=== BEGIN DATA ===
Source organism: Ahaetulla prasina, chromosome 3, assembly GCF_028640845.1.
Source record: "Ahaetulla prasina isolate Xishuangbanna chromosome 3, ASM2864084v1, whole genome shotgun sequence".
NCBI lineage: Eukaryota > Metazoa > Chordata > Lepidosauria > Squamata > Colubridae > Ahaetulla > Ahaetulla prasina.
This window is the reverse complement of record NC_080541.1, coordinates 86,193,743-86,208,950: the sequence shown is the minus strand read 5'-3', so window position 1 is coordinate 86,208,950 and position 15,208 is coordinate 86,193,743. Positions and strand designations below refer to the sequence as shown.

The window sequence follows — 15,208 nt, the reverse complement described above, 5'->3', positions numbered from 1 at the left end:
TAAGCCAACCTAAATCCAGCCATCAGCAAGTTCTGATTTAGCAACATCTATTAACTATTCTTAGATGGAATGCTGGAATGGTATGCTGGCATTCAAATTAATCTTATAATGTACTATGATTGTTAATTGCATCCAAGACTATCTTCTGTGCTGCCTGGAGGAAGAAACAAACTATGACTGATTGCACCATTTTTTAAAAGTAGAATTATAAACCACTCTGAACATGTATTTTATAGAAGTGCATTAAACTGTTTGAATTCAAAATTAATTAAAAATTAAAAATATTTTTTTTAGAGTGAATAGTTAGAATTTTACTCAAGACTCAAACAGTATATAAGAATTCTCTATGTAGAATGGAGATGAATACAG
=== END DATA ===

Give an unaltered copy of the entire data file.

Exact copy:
Source organism: Ahaetulla prasina, chromosome 3, assembly GCF_028640845.1.
Source record: "Ahaetulla prasina isolate Xishuangbanna chromosome 3, ASM2864084v1, whole genome shotgun sequence".
NCBI lineage: Eukaryota > Metazoa > Chordata > Lepidosauria > Squamata > Colubridae > Ahaetulla > Ahaetulla prasina.
This window is the reverse complement of record NC_080541.1, coordinates 86,193,743-86,208,950: the sequence shown is the minus strand read 5'-3', so window position 1 is coordinate 86,208,950 and position 15,208 is coordinate 86,193,743. Positions and strand designations below refer to the sequence as shown.

The window sequence follows — 15,208 nt, the reverse complement described above, 5'->3', positions numbered from 1 at the left end:
TAAGCCAACCTAAATCCAGCCATCAGCAAGTTCTGATTTAGCAACATCTATTAACTATTCTTAGATGGAATGCTGGAATGGTATGCTGGCATTCAAATTAATCTTATAATGTACTATGATTGTTAATTGCATCCAAGACTATCTTCTGTGCTGCCTGGAGGAAGAAACAAACTATGACTGATTGCACCATTTTTTAAAAGTAGAATTATAAACCACTCTGAACATGTATTTTATAGAAGTGCATTAAACTGTTTGAATTCAAAATTAATTAAAAATTAAAAATATTTTTTTTAGAGTGAATAGTTAGAATTTTACTCAAGACTCAAACAGTATATAAGAATTCTCTATGTAGAATGGAGATGAATACAG